With the stroke of a paint brush, artist Harvie Brown can capture the soul of a subject from a blank canvas.
Portrait of An Equestrian
He has spent the past 18 of his 21 years as a painter developing Western-themed artwork, including images of African-American female equestrians, the legendary Buffalo Soldiers and famous cowboy Nat Love.
Harvie, ’77, earned a Bachelor of Arts degree at Georgia State University in Atlanta.
The Florida native also received the opportunity to work at Disney World in Orlando where he honed his skills with quick-sketch portraiture art, creating portraits for guest visiting the park. Soon after, he settled down in Arizona as a full-time artist.
Candace: What sparked your interest in producing Western-themed artwork?
Harvie: I think the spark came from the desire to tell a story through a visual medium that would help inform viewers about a colorful history never really told like it should have been told in history books. Growing up as a kid watching Westerns on TV was something I enjoyed, but there were no “black cowboys” or “black soldiers” fully represented on TV or in theater.
Candace: What makes your work unique? What tools/techniques do you use to produce your paintings?
Harvie: I take a realistic approach to my painting. I try to convey a sense of realism through a painting technique called grisaille — rendering in tones of a color, especially after applying gray tones to the canvas, that produces a three-dimensional effect. Grisaille is not new to the art world but something that isn’t practiced as much as it was during earlier centuries since the advent of “Impressionism.” My object also is to capture the spirit of the subject and convey that as effectively as I can with my paint applications and brush strokes.
Candace: What was your inspiration for developing African-American female equestrian artwork?
Harvie: After moving to Arizona, I met Kelley, a neighbor of a friend of mine who had a few horses and likes to ride English and Western. I became impressed and inspired so much that I asked her to pose for me with her horses, and as a consequence, I was able to produce the art.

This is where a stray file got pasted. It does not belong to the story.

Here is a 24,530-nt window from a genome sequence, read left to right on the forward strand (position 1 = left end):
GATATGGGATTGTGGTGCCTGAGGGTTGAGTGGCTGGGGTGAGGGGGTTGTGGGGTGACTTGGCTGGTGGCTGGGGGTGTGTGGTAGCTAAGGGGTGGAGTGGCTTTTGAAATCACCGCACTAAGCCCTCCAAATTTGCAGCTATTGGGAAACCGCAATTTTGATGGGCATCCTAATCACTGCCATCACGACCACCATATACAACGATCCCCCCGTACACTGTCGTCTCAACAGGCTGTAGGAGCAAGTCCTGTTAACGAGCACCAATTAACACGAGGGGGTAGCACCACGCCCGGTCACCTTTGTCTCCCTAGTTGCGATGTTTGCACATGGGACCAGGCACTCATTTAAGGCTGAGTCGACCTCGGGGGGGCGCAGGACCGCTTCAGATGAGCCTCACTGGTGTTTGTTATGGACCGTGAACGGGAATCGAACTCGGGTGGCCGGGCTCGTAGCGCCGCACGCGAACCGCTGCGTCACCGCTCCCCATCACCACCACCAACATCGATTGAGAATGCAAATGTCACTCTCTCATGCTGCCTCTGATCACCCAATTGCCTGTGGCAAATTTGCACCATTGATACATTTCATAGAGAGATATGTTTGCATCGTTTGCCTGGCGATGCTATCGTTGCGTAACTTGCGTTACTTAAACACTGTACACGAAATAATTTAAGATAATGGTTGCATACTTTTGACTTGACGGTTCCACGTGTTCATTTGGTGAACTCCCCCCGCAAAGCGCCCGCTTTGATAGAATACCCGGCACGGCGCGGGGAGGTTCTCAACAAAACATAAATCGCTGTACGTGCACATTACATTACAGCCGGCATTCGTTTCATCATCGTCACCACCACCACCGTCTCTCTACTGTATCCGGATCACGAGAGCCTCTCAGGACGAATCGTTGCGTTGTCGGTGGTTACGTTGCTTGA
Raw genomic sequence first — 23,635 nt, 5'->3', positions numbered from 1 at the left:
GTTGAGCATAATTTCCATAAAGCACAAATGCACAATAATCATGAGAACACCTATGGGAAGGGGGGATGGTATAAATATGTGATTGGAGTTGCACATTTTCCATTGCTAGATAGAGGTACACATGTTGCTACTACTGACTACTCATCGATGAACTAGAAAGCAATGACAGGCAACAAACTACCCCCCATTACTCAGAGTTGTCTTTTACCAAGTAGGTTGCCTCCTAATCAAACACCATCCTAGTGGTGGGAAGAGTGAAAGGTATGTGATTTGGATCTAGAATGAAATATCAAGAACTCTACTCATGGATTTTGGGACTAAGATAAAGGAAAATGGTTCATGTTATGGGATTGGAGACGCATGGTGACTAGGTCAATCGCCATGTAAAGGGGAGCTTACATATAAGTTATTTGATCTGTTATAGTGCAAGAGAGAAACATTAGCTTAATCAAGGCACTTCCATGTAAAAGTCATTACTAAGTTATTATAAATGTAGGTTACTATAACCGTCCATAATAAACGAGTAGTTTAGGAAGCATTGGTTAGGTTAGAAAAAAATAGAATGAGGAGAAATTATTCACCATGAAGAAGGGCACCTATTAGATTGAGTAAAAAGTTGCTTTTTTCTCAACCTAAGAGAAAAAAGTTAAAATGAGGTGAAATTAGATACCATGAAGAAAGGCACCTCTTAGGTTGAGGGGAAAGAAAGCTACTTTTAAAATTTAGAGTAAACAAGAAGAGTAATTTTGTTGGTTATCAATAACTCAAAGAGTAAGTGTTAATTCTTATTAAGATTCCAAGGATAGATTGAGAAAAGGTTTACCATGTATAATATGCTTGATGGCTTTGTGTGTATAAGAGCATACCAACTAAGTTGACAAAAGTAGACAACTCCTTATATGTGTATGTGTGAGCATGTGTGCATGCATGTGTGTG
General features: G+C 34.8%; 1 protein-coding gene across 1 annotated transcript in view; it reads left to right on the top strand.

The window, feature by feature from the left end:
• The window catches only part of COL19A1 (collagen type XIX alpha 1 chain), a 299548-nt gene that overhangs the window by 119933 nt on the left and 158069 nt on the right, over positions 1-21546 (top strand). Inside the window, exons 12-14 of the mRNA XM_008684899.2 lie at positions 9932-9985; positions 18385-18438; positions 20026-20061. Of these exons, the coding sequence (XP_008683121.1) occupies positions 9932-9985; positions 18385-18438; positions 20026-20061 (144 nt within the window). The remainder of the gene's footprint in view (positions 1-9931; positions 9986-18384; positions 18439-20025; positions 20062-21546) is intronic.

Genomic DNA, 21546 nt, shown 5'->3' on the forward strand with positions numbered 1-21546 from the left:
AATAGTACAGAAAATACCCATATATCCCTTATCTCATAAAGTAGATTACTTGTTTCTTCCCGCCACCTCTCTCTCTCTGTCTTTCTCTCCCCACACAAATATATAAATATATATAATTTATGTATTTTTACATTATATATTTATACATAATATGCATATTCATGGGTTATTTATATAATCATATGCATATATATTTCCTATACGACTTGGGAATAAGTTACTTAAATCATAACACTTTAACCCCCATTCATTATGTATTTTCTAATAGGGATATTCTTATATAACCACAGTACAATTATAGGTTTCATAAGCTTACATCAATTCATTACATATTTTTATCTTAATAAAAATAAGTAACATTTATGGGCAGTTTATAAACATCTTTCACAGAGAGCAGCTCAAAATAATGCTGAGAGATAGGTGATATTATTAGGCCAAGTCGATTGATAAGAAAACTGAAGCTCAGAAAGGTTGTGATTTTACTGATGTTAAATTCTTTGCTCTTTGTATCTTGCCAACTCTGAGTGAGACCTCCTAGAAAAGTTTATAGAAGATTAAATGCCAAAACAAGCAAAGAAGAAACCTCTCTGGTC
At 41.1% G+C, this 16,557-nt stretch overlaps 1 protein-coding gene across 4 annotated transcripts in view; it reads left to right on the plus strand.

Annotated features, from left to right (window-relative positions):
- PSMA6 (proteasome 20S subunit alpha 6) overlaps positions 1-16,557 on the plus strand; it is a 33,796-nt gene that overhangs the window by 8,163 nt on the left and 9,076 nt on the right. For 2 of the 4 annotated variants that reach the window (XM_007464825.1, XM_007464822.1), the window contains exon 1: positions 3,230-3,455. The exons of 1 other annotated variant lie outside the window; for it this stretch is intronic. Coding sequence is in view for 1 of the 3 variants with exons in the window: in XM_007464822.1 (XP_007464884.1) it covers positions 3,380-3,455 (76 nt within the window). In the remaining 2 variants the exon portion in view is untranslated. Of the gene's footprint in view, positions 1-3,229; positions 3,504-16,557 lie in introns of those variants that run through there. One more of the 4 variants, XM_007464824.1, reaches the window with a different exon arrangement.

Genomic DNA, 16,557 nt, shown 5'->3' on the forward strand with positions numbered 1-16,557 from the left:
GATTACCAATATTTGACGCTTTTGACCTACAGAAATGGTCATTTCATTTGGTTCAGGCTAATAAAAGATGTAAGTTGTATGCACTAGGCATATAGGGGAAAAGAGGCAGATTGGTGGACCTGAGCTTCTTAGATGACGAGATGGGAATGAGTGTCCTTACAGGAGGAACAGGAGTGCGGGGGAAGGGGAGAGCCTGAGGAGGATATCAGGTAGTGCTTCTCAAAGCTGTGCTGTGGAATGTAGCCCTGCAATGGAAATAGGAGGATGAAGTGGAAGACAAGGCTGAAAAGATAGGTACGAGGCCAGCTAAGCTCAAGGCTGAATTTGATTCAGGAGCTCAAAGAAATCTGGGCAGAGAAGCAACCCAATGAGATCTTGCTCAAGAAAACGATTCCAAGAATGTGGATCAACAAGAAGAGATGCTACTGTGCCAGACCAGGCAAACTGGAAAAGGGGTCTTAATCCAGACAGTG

Candace: The artwork is absolutely beautiful too. What Western art projects are you currently working on?
Harvie: Currently, I’m working on more Buffalo Soldiers themes, some of which I have already prepared drawings for in between commissions for other art jobs. Also, I proudly paint Native Americans because I want to tell their vibrant story through art as well. The Buffalo Soldiers’ and Native Americans’ histories are intertwined. You can’t feature one without a relationship with the other.
Candace: I concur. So what are the best ways for readers to reach you and learn more about your work?
Harvie: Readers can visit my website harviebrown.com or harvie-brown.artistwebsites.com. I have two coffee table books — “The Art of Harvie Brown” and “Art of Harvie Brown An Anthology” — that just published with the art I indulge in, which is at blurb.com. I also have another book, “Western Art of Harvie Brown,” that I’m working on to give a more comprehensive historical understanding of the Buffalo Soldiers and their Native American counterparts. It will feature more artwork too.
Candace: We will definitely visit your sites, purchase your books and anticipate more of your unique artwork. Thanks for sharing your story with SS&S my fellow alum.
Source: Southern Styles & Seeds